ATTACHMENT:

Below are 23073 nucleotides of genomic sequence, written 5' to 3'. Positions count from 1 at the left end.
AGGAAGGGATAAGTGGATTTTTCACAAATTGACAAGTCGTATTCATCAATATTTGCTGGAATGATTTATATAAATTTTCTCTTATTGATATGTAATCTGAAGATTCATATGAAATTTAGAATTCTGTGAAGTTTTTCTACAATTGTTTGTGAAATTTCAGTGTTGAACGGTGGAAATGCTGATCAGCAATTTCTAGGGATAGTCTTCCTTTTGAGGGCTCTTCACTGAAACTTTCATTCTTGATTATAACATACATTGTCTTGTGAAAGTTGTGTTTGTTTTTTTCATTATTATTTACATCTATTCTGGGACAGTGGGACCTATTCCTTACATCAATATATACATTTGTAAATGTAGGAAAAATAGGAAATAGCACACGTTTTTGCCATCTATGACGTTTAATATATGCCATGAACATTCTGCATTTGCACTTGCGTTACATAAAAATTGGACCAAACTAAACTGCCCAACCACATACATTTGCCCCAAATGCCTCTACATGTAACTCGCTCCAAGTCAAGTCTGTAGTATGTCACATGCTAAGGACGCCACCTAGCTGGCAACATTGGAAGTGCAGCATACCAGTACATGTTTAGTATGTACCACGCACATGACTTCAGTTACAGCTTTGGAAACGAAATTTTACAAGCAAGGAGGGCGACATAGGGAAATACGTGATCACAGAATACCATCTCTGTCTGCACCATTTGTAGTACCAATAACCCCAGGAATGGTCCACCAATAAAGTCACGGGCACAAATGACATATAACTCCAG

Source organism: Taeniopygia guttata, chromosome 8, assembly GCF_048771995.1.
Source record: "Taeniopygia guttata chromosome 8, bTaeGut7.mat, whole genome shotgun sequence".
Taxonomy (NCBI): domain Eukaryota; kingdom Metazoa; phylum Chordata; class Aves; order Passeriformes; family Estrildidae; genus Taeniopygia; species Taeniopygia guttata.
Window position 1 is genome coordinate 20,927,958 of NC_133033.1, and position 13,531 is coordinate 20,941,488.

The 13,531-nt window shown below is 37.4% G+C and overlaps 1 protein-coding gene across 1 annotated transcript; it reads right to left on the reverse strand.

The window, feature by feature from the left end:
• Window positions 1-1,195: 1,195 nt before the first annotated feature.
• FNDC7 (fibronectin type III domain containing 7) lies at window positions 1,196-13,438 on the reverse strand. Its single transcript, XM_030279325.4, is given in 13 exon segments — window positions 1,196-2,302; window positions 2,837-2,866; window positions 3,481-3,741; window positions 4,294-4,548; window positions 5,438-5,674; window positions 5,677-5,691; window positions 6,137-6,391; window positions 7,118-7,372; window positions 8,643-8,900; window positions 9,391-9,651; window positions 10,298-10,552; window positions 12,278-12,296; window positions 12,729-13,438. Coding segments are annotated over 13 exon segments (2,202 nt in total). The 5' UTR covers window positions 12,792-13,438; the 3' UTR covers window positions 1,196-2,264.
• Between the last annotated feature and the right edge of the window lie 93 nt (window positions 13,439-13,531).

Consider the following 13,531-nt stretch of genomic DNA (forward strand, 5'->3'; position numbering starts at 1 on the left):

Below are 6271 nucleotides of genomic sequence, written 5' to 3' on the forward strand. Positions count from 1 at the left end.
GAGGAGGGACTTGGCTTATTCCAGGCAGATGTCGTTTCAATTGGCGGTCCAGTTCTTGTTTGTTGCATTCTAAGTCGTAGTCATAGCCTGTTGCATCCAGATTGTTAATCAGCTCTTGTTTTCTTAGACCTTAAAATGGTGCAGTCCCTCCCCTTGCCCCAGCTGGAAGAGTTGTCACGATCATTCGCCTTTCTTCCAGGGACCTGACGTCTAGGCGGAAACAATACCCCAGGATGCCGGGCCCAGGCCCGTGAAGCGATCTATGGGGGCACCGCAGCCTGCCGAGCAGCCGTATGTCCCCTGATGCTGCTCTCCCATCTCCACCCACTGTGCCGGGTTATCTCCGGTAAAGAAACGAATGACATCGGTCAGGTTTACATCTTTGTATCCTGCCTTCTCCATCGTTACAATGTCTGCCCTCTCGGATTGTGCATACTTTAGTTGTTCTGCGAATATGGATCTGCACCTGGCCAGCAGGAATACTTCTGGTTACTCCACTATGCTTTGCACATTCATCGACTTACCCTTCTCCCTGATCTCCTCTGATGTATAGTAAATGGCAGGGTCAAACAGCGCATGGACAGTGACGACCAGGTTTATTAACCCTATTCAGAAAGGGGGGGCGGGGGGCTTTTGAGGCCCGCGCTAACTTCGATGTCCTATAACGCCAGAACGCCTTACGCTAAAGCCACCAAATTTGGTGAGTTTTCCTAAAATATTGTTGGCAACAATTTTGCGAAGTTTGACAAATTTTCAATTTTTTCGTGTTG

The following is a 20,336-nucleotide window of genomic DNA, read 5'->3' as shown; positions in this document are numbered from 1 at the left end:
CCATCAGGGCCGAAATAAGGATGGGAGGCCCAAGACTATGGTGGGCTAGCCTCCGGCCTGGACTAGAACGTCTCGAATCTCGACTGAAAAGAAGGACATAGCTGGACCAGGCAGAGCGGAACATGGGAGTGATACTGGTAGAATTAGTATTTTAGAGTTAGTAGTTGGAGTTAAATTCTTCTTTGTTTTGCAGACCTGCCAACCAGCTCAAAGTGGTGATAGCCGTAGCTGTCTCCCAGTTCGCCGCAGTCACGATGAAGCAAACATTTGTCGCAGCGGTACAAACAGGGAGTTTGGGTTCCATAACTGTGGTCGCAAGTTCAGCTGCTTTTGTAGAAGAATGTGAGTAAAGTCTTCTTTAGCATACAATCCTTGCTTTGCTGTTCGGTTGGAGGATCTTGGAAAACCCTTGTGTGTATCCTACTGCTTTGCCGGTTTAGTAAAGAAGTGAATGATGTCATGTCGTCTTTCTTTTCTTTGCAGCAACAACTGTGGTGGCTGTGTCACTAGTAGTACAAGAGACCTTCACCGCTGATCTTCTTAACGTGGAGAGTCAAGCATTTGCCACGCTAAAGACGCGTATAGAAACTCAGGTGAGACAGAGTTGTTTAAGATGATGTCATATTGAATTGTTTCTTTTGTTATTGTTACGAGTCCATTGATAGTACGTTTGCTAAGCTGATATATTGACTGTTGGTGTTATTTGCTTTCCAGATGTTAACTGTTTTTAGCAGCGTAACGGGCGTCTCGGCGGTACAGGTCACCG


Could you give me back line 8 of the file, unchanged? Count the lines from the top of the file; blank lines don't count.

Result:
The window, feature by feature from the left end: